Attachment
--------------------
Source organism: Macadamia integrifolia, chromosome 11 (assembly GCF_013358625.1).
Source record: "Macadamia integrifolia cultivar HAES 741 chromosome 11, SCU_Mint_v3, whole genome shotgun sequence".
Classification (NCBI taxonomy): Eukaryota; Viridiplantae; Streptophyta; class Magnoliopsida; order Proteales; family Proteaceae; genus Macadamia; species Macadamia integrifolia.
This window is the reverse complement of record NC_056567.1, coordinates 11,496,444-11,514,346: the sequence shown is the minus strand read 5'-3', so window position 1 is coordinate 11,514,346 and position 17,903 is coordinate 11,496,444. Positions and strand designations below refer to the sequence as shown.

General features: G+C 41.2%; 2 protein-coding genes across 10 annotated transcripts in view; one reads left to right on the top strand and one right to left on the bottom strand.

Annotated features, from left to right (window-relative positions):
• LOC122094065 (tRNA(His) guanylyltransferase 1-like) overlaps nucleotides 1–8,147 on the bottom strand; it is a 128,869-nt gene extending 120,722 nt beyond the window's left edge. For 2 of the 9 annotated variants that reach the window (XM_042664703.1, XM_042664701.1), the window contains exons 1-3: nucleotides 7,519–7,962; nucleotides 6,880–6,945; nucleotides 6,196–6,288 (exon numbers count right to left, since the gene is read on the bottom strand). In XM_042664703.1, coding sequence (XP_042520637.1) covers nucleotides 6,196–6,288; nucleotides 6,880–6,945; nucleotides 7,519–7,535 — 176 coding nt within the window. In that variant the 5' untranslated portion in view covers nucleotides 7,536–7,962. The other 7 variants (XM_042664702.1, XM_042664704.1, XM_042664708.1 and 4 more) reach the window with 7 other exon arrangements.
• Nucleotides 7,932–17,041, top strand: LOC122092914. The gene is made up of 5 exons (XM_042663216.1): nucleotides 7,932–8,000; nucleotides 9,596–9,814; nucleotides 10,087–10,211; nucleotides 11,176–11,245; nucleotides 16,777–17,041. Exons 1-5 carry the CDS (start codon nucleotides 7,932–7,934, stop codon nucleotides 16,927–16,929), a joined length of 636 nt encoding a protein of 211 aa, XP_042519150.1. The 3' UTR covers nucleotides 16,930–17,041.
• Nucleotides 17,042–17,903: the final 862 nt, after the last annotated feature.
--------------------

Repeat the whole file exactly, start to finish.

Source organism: Macadamia integrifolia, chromosome 11 (assembly GCF_013358625.1).
Source record: "Macadamia integrifolia cultivar HAES 741 chromosome 11, SCU_Mint_v3, whole genome shotgun sequence".
Classification (NCBI taxonomy): Eukaryota; Viridiplantae; Streptophyta; class Magnoliopsida; order Proteales; family Proteaceae; genus Macadamia; species Macadamia integrifolia.
This window is the reverse complement of record NC_056567.1, coordinates 11,496,444-11,514,346: the sequence shown is the minus strand read 5'-3', so window position 1 is coordinate 11,514,346 and position 17,903 is coordinate 11,496,444. Positions and strand designations below refer to the sequence as shown.

General features: G+C 41.2%; 2 protein-coding genes across 10 annotated transcripts in view; one reads left to right on the top strand and one right to left on the bottom strand.

Annotated features, from left to right (window-relative positions):
• LOC122094065 (tRNA(His) guanylyltransferase 1-like) overlaps nucleotides 1–8,147 on the bottom strand; it is a 128,869-nt gene extending 120,722 nt beyond the window's left edge. For 2 of the 9 annotated variants that reach the window (XM_042664703.1, XM_042664701.1), the window contains exons 1-3: nucleotides 7,519–7,962; nucleotides 6,880–6,945; nucleotides 6,196–6,288 (exon numbers count right to left, since the gene is read on the bottom strand). In XM_042664703.1, coding sequence (XP_042520637.1) covers nucleotides 6,196–6,288; nucleotides 6,880–6,945; nucleotides 7,519–7,535 — 176 coding nt within the window. In that variant the 5' untranslated portion in view covers nucleotides 7,536–7,962. The other 7 variants (XM_042664702.1, XM_042664704.1, XM_042664708.1 and 4 more) reach the window with 7 other exon arrangements.
• Nucleotides 7,932–17,041, top strand: LOC122092914. The gene is made up of 5 exons (XM_042663216.1): nucleotides 7,932–8,000; nucleotides 9,596–9,814; nucleotides 10,087–10,211; nucleotides 11,176–11,245; nucleotides 16,777–17,041. Exons 1-5 carry the CDS (start codon nucleotides 7,932–7,934, stop codon nucleotides 16,927–16,929), a joined length of 636 nt encoding a protein of 211 aa, XP_042519150.1. The 3' UTR covers nucleotides 16,930–17,041.
• Nucleotides 17,042–17,903: the final 862 nt, after the last annotated feature.